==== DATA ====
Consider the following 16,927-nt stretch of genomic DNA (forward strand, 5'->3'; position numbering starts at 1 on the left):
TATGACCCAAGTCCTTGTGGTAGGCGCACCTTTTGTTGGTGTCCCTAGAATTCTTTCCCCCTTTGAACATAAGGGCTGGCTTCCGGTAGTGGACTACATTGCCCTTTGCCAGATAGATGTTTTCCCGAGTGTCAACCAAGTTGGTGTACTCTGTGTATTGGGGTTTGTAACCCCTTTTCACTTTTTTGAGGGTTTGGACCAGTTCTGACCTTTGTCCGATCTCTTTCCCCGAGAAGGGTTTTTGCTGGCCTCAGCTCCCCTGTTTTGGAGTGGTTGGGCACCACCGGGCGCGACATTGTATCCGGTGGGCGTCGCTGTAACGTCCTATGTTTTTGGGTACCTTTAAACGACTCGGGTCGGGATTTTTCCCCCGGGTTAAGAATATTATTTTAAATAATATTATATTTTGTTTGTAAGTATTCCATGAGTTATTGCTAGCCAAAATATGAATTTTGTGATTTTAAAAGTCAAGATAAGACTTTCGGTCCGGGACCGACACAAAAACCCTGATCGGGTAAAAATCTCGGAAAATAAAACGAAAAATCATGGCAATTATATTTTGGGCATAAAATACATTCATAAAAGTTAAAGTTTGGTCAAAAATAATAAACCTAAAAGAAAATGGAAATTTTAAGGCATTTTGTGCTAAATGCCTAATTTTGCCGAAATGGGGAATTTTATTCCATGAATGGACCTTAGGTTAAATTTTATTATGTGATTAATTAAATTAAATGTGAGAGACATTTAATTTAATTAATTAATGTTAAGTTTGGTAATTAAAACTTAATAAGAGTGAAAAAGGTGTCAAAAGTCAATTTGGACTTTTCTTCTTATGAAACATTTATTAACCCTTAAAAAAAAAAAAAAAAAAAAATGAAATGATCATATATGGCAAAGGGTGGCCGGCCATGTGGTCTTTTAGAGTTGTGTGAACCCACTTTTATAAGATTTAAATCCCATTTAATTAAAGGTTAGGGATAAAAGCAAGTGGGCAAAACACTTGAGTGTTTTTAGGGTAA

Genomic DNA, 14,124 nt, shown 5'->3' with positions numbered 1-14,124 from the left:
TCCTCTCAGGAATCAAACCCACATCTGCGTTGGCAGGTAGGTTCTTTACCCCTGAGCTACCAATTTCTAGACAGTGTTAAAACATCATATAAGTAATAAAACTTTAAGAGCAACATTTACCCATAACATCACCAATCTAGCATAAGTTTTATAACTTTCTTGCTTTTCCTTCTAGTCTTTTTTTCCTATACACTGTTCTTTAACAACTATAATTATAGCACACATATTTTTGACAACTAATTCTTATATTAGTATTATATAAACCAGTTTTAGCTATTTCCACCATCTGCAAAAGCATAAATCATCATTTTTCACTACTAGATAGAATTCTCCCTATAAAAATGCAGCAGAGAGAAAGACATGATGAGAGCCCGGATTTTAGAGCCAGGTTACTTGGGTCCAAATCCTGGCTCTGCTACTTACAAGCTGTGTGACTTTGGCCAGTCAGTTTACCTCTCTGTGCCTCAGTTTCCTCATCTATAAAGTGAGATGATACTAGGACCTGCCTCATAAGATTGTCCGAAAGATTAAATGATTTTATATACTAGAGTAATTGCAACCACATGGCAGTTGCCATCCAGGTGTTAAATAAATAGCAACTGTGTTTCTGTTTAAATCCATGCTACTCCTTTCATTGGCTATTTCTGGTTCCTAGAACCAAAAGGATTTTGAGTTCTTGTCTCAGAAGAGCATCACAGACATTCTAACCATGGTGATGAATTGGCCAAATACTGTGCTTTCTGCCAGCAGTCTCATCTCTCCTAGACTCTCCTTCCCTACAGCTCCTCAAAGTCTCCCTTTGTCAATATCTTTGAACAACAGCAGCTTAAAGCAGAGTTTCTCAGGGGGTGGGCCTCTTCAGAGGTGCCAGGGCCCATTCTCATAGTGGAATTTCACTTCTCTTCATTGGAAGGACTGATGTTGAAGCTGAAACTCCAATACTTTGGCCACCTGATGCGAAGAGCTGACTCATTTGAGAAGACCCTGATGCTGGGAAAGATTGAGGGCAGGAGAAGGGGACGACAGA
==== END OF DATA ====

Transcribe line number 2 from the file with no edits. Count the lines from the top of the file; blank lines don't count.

TATGACCCAAGTCCTTGTGGTAGGCGCACCTTTTGTTGGTGTCCCTAGAATTCTTTCCCCCTTTGAACATAAGGGCTGGCTTCCGGTAGTGGACTACATTGCCCTTTGCCAGATAGATGTTTTCCCGAGTGTCAACCAAGTTGGTGTACTCTGTGTATTGGGGTTTGTAACCCCTTTTCACTTTTTTGAGGGTTTGGACCAGTTCTGACCTTTGTCCGATCTCTTTCCCCGAGAAGGGTTTTTGCTGGCCTCAGCTCCCCTGTTTTGGAGTGGTTGGGCACCACCGGGCGCGACATTGTATCCGGTGGGCGTCGCTGTAACGTCCTATGTTTTTGGGTACCTTTAAACGACTCGGGTCGGGATTTTTCCCCCGGGTTAAGAATATTATTTTAAATAATATTATATTTTGTTTGTAAGTATTCCATGAGTTATTGCTAGCCAAAATATGAATTTTGTGATTTTAAAAGTCAAGATAAGACTTTCGGTCCGGGACCGACACAAAAACCCTGATCGGGTAAAAATCTCGGAAAATAAAACGAAAAATCATGGCAATTATATTTTGGGCATAAAATACATTCATAAAAGTTAAAGTTTGGTCAAAAATAATAAACCTAAAAGAAAATGGAAATTTTAAGGCATTTTGTGCTAAATGCCTAATTTTGCCGAAATGGGGAATTTTATTCCATGAATGGACCTTAGGTTAAATTTTATTATGTGATTAATTAAATTAAATGTGAGAGACATTTAATTTAATTAATTAATGTTAAGTTTGGTAATTAAAACTTAATAAGAGTGAAAAAGGTGTCAAAAGTCAATTTGGACTTTTCTTCTTATGAAACATTTATTAACCCTTAAAAAAAAAAAAAAAAAAAAATGAAATGATCATATATGGCAAAGGGTGGCCGGCCATGTGGTCTTTTAGAGTTGTGTGAACCCACTTTTATAAGATTTAAATCCCATTTAATTAAAGGTTAGGGATAAAAGCAAGTGGGCAAAACACTTGAGTGTTTTTAGGGTAA